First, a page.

Symptoms of Interstitial Cystitis, Painful Bladder Syndrome and Similar Diseases in Women

A Systematic Review

Published in: The Journal of Urology, v. 177, no. 2, Feb. 2007, p. 450-456.

Posted on RAND.org on January 01, 2007

by Laura M. Bogart, Sandra H. Berry, J. Quentin Clemens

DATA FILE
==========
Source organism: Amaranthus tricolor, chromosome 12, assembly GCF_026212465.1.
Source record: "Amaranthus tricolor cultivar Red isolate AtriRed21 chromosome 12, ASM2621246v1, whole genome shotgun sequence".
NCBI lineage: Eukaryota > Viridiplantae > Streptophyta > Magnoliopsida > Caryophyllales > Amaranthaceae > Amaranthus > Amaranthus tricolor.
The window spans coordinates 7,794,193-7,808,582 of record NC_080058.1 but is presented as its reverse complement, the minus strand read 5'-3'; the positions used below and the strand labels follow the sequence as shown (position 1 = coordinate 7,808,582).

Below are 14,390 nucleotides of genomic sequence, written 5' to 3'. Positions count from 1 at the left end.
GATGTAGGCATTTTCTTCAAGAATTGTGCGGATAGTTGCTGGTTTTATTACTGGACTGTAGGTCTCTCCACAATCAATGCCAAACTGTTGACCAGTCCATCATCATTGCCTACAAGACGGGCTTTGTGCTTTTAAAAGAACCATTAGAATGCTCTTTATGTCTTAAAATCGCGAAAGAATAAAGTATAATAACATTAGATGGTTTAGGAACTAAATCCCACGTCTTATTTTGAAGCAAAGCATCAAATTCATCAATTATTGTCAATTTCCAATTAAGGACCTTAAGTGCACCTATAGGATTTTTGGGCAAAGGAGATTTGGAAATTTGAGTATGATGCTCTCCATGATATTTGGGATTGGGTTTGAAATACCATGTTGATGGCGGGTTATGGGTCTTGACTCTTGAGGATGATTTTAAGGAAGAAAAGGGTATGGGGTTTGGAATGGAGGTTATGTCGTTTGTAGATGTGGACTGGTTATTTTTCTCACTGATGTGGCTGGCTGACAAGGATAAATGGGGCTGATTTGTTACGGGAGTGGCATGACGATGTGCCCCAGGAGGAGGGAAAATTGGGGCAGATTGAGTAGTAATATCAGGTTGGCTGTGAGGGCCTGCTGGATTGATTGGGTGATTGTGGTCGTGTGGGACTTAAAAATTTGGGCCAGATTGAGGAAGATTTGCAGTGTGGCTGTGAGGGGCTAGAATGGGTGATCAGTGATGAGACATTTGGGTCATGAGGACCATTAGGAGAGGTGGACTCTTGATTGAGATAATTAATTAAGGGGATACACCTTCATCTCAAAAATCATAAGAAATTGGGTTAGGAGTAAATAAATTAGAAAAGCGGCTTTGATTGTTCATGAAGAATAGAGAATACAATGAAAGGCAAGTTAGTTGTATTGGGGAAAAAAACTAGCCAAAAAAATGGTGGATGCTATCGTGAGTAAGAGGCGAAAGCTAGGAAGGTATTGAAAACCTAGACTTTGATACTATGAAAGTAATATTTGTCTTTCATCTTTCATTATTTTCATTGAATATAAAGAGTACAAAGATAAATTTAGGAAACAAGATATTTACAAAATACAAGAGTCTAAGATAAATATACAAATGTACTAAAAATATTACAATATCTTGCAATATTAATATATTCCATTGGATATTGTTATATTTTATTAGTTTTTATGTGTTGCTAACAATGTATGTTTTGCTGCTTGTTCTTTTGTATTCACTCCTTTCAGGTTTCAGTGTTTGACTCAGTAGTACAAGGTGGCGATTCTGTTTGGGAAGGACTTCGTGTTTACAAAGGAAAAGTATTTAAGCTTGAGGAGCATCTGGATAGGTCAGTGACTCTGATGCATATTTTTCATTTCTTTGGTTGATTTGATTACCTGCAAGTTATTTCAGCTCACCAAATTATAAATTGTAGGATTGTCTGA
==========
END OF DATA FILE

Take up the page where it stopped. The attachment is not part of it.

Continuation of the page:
PURPOSE: In women symptoms of interstitial cystitis are difficult to distinguish from those of painful bladder syndrome and they appear to overlap with those of urinary tract infection, chronic urethral syndrome, overactive bladder, vulvodynia and endometriosis. This has led to difficulties in formulating a case definition for interstitial cystitis, and complications in the treatment and evaluation of its impact on the lives of women. We performed a systematic literature review to determine how best to distinguish interstitial cystitis from related conditions. MATERIALS AND METHODS: We performed comprehensive literature searches using the terms diagnosis, and each of interstitial cystitis, painful bladder syndrome, urinary tract infection, overactive bladder, chronic urethral syndrome, vulvodynia and endometriosis. RESULTS: Of 2,680 screened titles 604 articles were read in full. The most commonly reported interstitial cystitis symptoms were bladder/pelvic pain, urgency, frequency and nocturia. Interstitial cystitis and painful bladder syndrome share the same cluster of symptoms. Chronic urethral syndrome is an outdated term. Self-reports regarding symptoms and effective antibiotic use can distinguish recurrent urinary tract infections from interstitial cystitis in some but not all women. Urine cultures may also be necessary. Pain distinguishes interstitial cystitis from overactive bladder and vulvar pain may distinguish vulvodynia from interstitial cystitis. Dysmenorrhea distinguishes endometriosis from interstitial cystitis, although many women have endometriosis plus interstitial cystitis. CONCLUSIONS: In terms of symptoms interstitial cystitis and painful bladder syndrome may be the same entity. Recurrent urinary tract infections may be distinguished from interstitial cystitis and painful bladder syndrome via a combination of self-report and urine culture information. Interstitial cystitis and painful bladder syndrome may be distinguished from overactive bladder, vulvodynia and endometriosis, although identifying interstitial cystitis and painful bladder syndrome in women with more than 1 of these diseases may be difficult.

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